Old Hopes, Gold Stars, and Daily Lights
In my kindergarten, Mrs. Lingo’s Happy Time Kindergarten in Shelby, Ohio, every student had a cardboard cutout soldier about eight inches tall. Tacked to a cork strip above the blackboard, the soldiers seemed to march around the room, each wearing the name of their respective child. The worst fate every student could imagine was having their soldier “taken down.” Behavior unbecoming resulted in this horror. However, a kindness, a cleverness, a moment of creativity, or a clear demonstration of intelligence would win us a gold star, licked and affixed to our soldiers.
Some students, like my childhood neighbor Jean Ann Lorentz, had soldiers covered in gold stars. They glistened in the fluorescent lights. Others, like me, had a soldier with only a smattering of stars, each of which had been hard won and required me to sit through a lecture on living up to my potential.
Oh, how I wanted more stars. I wanted them with all my heart and all my body, but it was not to be. We didn’t know what ADHD, OCD, and Dysthymia were back then, but I knew what envy was, desire, hope, and ambition. I knew that I wanted those gold stars and that only the thin barrier of my behavior in a moment separated me from them.
Alas, it was not to be.
Fifty-odd years later, I have many metaphoric gold stars affixed to the soldier of my life. I also have some perspective on how to get them, and of late I have been fascinated by the connection between what was important to me as a child and what is easy for me as an aging adult.
As a child, walking in the woods and fields brought me bliss and peace. Now, my desire to seek relief from the stresses of living often takes me to the woods and fields. Reading as a child opened magical doors and gave me safety and joy exploring worlds, and it does no less now. The Scholastic Book contests, with their long, meandering roads of incremental marks on a classroom wall were a place where I shone. I easily filled in step after step on the road to reading success. Those classroom moments replaced my star envy with pride in accomplishment for something my need for excitement combined with my OCD would have given me anyway.
Today, I have come to the conclusion that those earliest memories, those moments burned into the heart and mind by emotions of desire, peace, and pride, are often at the core of all the layers of experience since. Anything I do that touches on those early life elements has a much greater chance of success.
A couple years ago, a YouTuber I follow launched a Kickstarter campaign. Simone Giertz, the Queen of Shitty Robots, was diagnosed with a brain tumor. In the process of treatment, which included brain surgery, she took up meditation to manage her fear and anxiety. I cannot imagine what she went through, but I was struck by her need to give herself a gold star for every day she meditated. I was also impressed that she put her maker skills to work creating a tactile and visual feedback system to track her progress. She built a box that has a golden light to turn on for every day she meditated. She recorded her progress for a year and only missed two days.
All those orderly columns of gold stars! All those Scholastic Book Boxes colored in! So pretty! So . . .
It triggered my OCD and my deeply seated gold star envy. I already meditate, but I could use it for other stuff. It’s better than the spreadsheet I use—I mean, GOLD STARS! Okay, I can keep the spreadsheet and have GOLD STARS! Let’s not get too crazy.
I contributed. When the boxes were productized, I’d get one!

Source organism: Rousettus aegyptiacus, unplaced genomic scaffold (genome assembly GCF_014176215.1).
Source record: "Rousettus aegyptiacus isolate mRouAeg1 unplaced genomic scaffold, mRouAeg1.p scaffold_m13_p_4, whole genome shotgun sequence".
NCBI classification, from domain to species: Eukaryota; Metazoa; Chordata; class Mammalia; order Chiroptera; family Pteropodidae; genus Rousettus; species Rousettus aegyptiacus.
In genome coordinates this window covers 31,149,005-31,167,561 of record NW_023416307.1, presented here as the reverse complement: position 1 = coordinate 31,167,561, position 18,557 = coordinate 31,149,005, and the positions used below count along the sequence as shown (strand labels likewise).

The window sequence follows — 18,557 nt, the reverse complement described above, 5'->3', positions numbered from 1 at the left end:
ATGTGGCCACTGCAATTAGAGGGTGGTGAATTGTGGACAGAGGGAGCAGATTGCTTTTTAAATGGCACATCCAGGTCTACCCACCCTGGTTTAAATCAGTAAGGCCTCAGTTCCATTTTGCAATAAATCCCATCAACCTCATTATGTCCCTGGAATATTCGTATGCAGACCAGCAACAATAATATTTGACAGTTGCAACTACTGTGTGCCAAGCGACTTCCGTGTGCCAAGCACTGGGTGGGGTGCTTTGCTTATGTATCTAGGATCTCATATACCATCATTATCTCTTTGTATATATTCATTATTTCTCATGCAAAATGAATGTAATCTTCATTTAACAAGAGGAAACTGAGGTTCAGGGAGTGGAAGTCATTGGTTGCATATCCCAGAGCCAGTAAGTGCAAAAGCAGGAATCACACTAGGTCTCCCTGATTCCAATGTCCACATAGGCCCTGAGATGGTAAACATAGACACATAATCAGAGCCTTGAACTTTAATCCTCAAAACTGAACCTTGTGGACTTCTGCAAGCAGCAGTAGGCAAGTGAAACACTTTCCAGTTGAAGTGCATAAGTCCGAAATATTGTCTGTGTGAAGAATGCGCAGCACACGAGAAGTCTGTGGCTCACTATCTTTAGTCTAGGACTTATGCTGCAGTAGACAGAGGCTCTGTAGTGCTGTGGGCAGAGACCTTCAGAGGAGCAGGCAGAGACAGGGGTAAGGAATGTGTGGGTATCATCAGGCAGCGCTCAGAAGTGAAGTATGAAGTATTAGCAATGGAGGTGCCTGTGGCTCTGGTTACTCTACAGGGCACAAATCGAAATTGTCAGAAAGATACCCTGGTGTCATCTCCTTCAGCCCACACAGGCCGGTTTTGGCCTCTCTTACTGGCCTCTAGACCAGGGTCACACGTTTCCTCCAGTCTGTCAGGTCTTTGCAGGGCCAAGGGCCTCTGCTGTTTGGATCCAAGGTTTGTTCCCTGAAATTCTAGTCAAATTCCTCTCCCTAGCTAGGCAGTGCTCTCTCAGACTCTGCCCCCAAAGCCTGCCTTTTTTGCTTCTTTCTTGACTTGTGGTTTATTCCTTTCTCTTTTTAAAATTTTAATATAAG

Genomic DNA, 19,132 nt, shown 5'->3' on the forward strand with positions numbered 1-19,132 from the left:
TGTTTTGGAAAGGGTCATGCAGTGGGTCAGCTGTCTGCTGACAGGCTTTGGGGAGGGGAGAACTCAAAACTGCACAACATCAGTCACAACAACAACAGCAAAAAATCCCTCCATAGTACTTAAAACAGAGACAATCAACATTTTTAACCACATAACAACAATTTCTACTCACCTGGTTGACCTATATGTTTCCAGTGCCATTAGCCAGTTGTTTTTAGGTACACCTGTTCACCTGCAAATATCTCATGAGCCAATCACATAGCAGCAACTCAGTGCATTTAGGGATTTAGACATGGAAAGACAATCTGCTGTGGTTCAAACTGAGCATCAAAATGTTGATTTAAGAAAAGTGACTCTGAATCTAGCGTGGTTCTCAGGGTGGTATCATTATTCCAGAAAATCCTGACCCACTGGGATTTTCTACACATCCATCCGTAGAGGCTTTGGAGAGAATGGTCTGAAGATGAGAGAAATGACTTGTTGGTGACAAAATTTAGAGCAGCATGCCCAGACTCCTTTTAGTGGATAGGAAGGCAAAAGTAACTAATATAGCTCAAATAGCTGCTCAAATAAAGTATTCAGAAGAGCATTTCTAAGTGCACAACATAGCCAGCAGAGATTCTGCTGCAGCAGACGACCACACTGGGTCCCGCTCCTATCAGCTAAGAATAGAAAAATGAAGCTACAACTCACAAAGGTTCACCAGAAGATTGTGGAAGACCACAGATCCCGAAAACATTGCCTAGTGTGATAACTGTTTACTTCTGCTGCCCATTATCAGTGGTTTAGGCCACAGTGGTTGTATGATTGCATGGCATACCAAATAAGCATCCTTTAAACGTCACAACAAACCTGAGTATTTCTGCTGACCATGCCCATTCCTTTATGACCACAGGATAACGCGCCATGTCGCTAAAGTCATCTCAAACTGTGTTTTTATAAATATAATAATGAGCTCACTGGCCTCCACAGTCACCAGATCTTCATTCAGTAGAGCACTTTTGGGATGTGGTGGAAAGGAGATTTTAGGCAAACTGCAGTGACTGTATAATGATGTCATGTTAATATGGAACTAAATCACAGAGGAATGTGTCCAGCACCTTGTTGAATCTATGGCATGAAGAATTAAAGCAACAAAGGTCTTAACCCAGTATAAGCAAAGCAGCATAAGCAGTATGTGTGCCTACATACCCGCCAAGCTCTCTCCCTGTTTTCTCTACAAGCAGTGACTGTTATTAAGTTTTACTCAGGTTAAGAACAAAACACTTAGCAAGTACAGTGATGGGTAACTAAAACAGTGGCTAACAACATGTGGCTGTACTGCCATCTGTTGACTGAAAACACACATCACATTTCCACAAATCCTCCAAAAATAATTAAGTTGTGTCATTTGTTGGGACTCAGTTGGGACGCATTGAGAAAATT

Problems on top of problems kept the boxes in development for a long time, but mine finally arrived in August. Who could have known that all the frustrating delays would bring the box to me in the middle of a pandemic, a political crisis, and wildfires that surrounded my house in smoke and threatened the homes of friends?
My anxiety was high. My fear and doubt were high. My productivity as a writer, reader, and teacher were threatened. Depression rode me like a jockey in the Derby.
And my box arrived!
A lifetime of living in my skin told me to step back and think carefully about what I wanted to track.
Meditation? No. Got that covered.
Reading? No. Can’t stop anyway.
Writing page count? Maybe, but not really an issue.
What are the things, I wondered, that I want most and are hardest for me to achieve?
The things I want to do every day. Instead of doing them every day, I binge. I push hard for two or three days, then I crash. Sure, I achieve a result, but I’d rather develop a comfortable habit of starting those activities every day—just starting. I can still binge. There’s no cap on what I do, but I crave the feeling that, like Jean Ann Lorentz, I can choose to be consistent from day to day to day.
I want my soldier filled with gold stars.
Eventually, I decided that every day I started to exercise and started to write, I’d get a gold star. I made the rule that I had to do both for at least five minutes, else no star.
I know that sounds trivial to some people, but it is not trivial for me. Five days in a row of ten hours a day? No problem. Then, two weeks off, then a day or two of four hours… Yup, that I can do, but that means no stars for two weeks. It also means my soldier would likely be taken down for a couple days during that two weeks.
Five minutes of two activities I want to make a habit every day of my life is doable, I decided.
So, I began on August 24th. So far, I have not missed a single day. My soldier is filling with stars!
Looking back, I see in this and many other successful behaviors in my life, that the more the nature of, and behavior around, an activity in my adult life matches a desire, joy, or habit of my earliest memories, the more likely I am to succeed.
Jean Ann, my old friend, if you’re out there, my soldier is finally marching in synch. I got me some gold stars!